Is your project management process holding you back? Find out! This 9-question multiple-choice quiz will diagnose the health of your PM tool and process.

Take the assessment!

Project Management in Manufacturing: Solving the Resource Management Issue

resource management

If you work in manufacturing, you’re likely familiar with Enterprise Resource Planning (ERP) or Materials Resource Planning (MRP)—the system used to manage product planning, inventory management, production, fulfillment, and other aspects of production management and control. What’s more, you probably have a decent appreciation of how ERP/MRP systems have enabled manufacturing companies to optimize core business processes.

But what about the rest of the picture? Contrary to the “R” in the name, most modern ERP/MRP systems fail to fully address a key type of resource—namely, the people whose work supports and feeds into your core manufacturing operations.

Why an Optimized Manufacturing Floor Isn’t Enough

To remain competitive, you need to continually improve your products and optimize your manufacturing processes. Regardless of where an idea originates, the “heavy lifting” to make it happen isn’t done on your manufacturing line; it’s done by the engineers, designers, technicians, and other skilled professionals whose work supports—and feeds into—your manufacturing floor. And therein lies the problem that many companies face: after handoff to manufacturing, things go rather smoothly. Before that handoff, however, it’s likely to be much more of a free-for-all, with each person’s immediate priorities often based on who’s yelling the loudest.

More often than not, this is due to a lack of proper project management. Many companies still use spreadsheets to plan and track peoples’ work. Rarely does this yield more than a static, infrequently updated list of tasks.

While this approach may be OK for initial, high-level planning, it quickly falls apart as the rubber meets the road. Tasks take longer than estimated; customers submit change requests; team members get pulled off projects; budgets change; corporate priorities shift; and so on. There are endless examples. Regardless of the specifics, without proper project management, as things change, people waste time spinning their wheels—and decisions are made without full visibility into how they may affect other commitments.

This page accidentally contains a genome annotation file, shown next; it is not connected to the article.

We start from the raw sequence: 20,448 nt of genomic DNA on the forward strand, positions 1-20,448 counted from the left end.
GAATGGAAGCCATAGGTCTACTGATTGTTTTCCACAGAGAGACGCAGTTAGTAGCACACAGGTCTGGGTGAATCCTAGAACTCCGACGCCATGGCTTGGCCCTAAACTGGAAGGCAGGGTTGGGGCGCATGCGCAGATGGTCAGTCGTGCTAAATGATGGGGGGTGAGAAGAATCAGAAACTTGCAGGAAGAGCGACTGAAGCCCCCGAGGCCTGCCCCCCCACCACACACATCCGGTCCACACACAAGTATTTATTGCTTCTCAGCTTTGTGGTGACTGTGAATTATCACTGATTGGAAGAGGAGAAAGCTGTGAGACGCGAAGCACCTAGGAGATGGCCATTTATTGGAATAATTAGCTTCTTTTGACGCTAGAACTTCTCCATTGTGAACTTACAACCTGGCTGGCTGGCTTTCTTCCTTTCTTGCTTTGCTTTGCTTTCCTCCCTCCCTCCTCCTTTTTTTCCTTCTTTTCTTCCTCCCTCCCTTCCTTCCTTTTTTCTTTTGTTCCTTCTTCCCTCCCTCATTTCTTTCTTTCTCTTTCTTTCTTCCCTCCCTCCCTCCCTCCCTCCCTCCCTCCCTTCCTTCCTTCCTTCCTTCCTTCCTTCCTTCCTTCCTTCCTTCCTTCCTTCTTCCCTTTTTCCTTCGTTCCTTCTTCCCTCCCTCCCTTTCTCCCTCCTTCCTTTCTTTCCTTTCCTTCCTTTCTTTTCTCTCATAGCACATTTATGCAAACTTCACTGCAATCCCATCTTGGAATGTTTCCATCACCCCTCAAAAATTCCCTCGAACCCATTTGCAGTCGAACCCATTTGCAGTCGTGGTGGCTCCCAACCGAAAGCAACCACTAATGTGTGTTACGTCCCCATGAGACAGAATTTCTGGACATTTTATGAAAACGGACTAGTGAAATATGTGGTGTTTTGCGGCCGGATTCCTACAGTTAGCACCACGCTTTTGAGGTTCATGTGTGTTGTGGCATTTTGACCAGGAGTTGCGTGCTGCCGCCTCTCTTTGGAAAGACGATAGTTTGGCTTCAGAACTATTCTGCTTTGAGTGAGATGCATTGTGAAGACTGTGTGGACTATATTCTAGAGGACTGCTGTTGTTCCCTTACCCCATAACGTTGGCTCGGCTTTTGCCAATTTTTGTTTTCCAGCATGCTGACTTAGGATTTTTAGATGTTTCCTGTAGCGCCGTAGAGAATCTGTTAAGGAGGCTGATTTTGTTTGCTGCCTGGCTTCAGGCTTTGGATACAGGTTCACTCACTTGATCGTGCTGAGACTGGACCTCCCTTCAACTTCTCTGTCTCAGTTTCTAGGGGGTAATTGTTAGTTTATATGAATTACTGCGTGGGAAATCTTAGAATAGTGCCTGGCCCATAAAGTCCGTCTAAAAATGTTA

Boosting Productivity

The fact is that you need to treat each team member like any other enterprise resource—possessing a finite amount of output over time. And like any constrained resource, to get the most out of it, that resource’s output must be optimally orchestrated with respect to the work done by other resources.

While people aren’t machines, and the information or inputs they need to start a task are different than the raw materials that land on your loading dock, you can still think of the collective results they produce as a system of inputs, outputs, dependencies, units of effort, potential bottlenecks, and so on. Of course, unlike a machine that produces widgets at the rate of 600 per hour, when it comes to people, you’ll also need to take into account the uncertainty that comes along with estimating how long a task will take.

Given this, how do you best allocate the efforts of all team members to maximize your overall business throughput? That’s where the right project management tool can help.